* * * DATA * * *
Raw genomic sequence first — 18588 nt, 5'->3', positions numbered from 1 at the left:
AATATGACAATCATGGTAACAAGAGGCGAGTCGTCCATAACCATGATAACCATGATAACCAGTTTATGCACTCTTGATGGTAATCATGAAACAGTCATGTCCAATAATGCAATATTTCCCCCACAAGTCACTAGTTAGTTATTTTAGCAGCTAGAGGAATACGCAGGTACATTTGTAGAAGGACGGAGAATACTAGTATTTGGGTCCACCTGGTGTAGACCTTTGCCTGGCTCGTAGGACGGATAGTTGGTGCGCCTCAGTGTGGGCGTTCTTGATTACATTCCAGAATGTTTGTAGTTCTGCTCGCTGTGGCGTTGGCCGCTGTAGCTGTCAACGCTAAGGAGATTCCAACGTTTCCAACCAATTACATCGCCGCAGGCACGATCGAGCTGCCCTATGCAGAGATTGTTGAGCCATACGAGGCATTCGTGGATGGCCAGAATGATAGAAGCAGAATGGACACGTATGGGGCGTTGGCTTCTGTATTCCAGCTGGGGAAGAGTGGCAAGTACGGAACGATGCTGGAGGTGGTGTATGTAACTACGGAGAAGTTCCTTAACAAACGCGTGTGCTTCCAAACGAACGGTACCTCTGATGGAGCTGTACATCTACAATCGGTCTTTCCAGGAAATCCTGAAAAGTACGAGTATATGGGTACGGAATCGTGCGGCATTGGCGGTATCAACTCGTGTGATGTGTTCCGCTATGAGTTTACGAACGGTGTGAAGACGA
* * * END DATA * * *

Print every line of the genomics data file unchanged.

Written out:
Raw genomic sequence first — 18588 nt, 5'->3', positions numbered from 1 at the left:
AATATGACAATCATGGTAACAAGAGGCGAGTCGTCCATAACCATGATAACCATGATAACCAGTTTATGCACTCTTGATGGTAATCATGAAACAGTCATGTCCAATAATGCAATATTTCCCCCACAAGTCACTAGTTAGTTATTTTAGCAGCTAGAGGAATACGCAGGTACATTTGTAGAAGGACGGAGAATACTAGTATTTGGGTCCACCTGGTGTAGACCTTTGCCTGGCTCGTAGGACGGATAGTTGGTGCGCCTCAGTGTGGGCGTTCTTGATTACATTCCAGAATGTTTGTAGTTCTGCTCGCTGTGGCGTTGGCCGCTGTAGCTGTCAACGCTAAGGAGATTCCAACGTTTCCAACCAATTACATCGCCGCAGGCACGATCGAGCTGCCCTATGCAGAGATTGTTGAGCCATACGAGGCATTCGTGGATGGCCAGAATGATAGAAGCAGAATGGACACGTATGGGGCGTTGGCTTCTGTATTCCAGCTGGGGAAGAGTGGCAAGTACGGAACGATGCTGGAGGTGGTGTATGTAACTACGGAGAAGTTCCTTAACAAACGCGTGTGCTTCCAAACGAACGGTACCTCTGATGGAGCTGTACATCTACAATCGGTCTTTCCAGGAAATCCTGAAAAGTACGAGTATATGGGTACGGAATCGTGCGGCATTGGCGGTATCAACTCGTGTGATGTGTTCCGCTATGAGTTTACGAACGGTGTGAAGACGA